He lives with another detainee in a cell that has not been cleaned, despite the fact that two men in the division became sick with COVID-19. They were transferred to some unknown location.
“Two people tested positive for COVID-19 on the deck across from Mr. Mathis. Jail staff took the belongings of those individuals and threw them out, and then sanitized the cell,” the lawsuit states. “Mathis has not been tested for COVID-19, but he has started to feel sick. He feels hot and like he cannot breathe and suffers headaches.”
There are tiers in Cook County Jail that are packed with people, and new detainees continue to arrive in the middle of an outbreak.
In the division where Anthony Mays, a 38-year-old, lives, “each cell on his tier has two concrete beds, spaced two feet apart.” There are about 40 beds. Sick call slips were removed from the tier, which means if a detainee becomes ill they don’t have a “channel by which to alert health care.”
Many in Mays’ tier appear to be ill, and Mays does not feel safe.
A number of detainees were released by judges. But Steve Weil, an attorney with Loevy & Loevy, points out there was little transparency. Advocates do not know what medical considerations went into those decisions.
Weil cautioned against the idea that everyone who could be released by the judges was released in the past couple weeks. Many in the jail could walk out if they had money for bail.
A March 31 letter from staff revealed even more about the conditions at the jail. “Neither the Sheriff’s Office nor Cook County Health is conducting regular temperature checks on incarcerated people to identify those with symptoms of COVID-19.” There simply aren’t enough nurses for such checks.
“Without any infection control, these ‘quarantines’ are really just incubators of the infection and are rapidly spreading the disease,” the lawsuit declares.
The complaint additionally notes, “With so few medical staff, the existing health staff employees—i.e., those dealing with sick detainees—must travel all over the facility to carry out their duties, potentially spreading the illness from one division to another.”
“Indeed, to make matters worse, the March 31 letter reports that many of these employees do not have access to N95 masks, increasing their chances of infection and further raising the risk that they will infect other staff and incarcerated people, spreading the infection even further.”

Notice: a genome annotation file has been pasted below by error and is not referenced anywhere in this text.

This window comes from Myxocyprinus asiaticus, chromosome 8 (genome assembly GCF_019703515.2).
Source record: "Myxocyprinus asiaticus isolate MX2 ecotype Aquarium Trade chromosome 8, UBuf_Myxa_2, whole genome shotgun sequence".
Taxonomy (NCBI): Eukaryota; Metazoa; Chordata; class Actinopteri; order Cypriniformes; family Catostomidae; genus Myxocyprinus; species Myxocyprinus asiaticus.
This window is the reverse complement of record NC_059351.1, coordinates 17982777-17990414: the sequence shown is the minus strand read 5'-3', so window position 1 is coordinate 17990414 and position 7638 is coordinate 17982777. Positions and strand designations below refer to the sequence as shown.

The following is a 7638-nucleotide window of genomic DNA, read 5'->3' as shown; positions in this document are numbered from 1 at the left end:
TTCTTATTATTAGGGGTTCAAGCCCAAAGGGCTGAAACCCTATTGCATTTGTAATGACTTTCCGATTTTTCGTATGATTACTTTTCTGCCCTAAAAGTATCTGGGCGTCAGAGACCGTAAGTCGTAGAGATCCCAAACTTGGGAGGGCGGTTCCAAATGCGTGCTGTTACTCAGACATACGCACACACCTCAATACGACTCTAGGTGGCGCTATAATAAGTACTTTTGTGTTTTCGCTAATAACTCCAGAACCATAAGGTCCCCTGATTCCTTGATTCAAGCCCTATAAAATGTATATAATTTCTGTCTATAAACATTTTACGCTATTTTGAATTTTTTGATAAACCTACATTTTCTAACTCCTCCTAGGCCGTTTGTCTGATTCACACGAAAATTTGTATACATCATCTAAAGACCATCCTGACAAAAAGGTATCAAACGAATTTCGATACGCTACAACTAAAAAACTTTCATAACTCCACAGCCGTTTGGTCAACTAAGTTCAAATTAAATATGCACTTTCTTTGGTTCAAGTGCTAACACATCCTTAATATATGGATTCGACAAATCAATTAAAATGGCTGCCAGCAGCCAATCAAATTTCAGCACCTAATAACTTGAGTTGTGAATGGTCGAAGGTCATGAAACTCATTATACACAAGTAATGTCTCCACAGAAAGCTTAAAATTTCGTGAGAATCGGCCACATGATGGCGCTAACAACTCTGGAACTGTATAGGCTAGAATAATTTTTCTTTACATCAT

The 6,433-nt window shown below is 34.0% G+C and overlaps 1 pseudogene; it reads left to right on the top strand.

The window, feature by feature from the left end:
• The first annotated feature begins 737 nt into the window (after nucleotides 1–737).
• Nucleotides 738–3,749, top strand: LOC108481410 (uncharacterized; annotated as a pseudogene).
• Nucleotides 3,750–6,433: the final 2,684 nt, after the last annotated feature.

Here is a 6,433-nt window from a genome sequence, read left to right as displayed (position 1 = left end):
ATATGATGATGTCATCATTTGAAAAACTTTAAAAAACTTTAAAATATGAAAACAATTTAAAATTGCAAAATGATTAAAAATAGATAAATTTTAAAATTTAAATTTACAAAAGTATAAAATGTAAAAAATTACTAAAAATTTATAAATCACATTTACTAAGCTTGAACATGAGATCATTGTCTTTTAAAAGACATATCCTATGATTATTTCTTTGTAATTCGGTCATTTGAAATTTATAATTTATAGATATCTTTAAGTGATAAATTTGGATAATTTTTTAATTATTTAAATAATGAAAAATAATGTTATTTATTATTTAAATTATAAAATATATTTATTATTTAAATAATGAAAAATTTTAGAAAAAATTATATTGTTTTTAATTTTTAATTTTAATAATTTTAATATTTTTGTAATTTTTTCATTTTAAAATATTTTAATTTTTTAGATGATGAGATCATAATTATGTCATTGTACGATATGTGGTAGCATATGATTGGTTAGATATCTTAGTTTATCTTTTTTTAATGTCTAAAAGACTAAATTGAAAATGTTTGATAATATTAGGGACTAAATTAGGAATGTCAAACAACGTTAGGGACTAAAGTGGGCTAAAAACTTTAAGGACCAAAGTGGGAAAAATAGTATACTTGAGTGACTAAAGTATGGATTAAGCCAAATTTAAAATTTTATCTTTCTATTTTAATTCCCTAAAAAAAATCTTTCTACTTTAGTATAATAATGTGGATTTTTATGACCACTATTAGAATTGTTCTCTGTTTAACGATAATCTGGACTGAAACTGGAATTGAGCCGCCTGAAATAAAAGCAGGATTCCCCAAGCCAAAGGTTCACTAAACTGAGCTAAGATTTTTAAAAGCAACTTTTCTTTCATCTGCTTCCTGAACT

Flonard Wrencher, who was detained at Cook County Jail, reacted, “We have people that’s in jail, who can’t get out and their lives are in danger. The living conditions in the county jail [are] not suitable for human beings. People are living like animals. And there is no such thing as social distancing, and in some places, people are squeezed together like sardines in a can.”
“The sleeping arrangements are far less than the required six feet. We are talking about non-convicted people, people who are still part of the community,” Wrencher said.
Tiffany, who has a son in the Cook County Jail, called the facility “today’s concentration camp” because people are “being held and confined without their right to due process under the Constitution. People are being detained and held on alleged charges and have not yet been proven guilty or innocent.”
She recently spent two hours outside the facility and spoke with several guards. Only one said he had enough sanitizer. One guard, who was asked if detainees had access to sanitizer, told her he had to look out for himself.
As of April 5, around 70 percent of deaths from the COVID-19 were black people.
Officials in Cook County, including Chicago Mayor Lori Lightfoot, have slowed the release of detainees by insisting detainees may be infected and spread the virus if they return to communities.
Alexa Van Brunt of the MacArthur Justice Center responded to this widespread notion.
“I’d push back on the premise that people released by the jail won’t abide by the stay-at-home order that is also in place for everyone in the state of Illinois,” Van Brunt said. “This is what protects the public in this case, which is that we’re all subject to this executive order in place on March 20 and that has since been extended.”